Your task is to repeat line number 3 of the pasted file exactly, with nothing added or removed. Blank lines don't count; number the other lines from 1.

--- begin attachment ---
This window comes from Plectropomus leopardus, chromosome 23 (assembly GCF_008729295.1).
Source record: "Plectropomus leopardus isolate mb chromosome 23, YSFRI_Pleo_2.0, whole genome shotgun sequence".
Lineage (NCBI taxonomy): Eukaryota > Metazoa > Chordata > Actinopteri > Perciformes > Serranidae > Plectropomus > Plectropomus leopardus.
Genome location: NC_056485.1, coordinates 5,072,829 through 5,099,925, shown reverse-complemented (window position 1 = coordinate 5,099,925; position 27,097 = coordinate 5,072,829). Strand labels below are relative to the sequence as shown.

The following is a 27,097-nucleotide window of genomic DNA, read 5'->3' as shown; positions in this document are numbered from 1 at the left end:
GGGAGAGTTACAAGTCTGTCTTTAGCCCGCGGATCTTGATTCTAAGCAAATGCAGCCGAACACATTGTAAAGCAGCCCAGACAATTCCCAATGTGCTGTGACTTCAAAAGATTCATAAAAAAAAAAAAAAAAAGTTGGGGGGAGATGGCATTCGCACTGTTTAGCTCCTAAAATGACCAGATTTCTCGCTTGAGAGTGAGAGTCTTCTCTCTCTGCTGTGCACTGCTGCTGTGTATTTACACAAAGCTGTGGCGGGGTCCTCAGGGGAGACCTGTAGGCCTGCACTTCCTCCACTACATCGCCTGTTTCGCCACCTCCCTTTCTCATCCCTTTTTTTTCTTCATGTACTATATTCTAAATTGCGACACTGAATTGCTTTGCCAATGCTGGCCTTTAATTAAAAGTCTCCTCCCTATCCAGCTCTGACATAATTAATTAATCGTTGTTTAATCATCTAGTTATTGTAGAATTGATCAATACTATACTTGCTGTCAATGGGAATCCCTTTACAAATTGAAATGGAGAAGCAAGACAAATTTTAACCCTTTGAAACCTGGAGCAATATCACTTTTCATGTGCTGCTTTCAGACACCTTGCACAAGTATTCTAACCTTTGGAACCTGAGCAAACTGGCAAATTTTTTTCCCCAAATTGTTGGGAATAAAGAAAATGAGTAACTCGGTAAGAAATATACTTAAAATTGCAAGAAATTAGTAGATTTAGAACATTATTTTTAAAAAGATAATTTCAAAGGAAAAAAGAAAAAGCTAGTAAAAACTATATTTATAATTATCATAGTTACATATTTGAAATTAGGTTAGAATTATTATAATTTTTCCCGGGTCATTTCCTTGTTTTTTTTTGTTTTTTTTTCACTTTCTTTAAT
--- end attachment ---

Lineage (NCBI taxonomy): Eukaryota > Metazoa > Chordata > Actinopteri > Perciformes > Serranidae > Plectropomus > Plectropomus leopardus.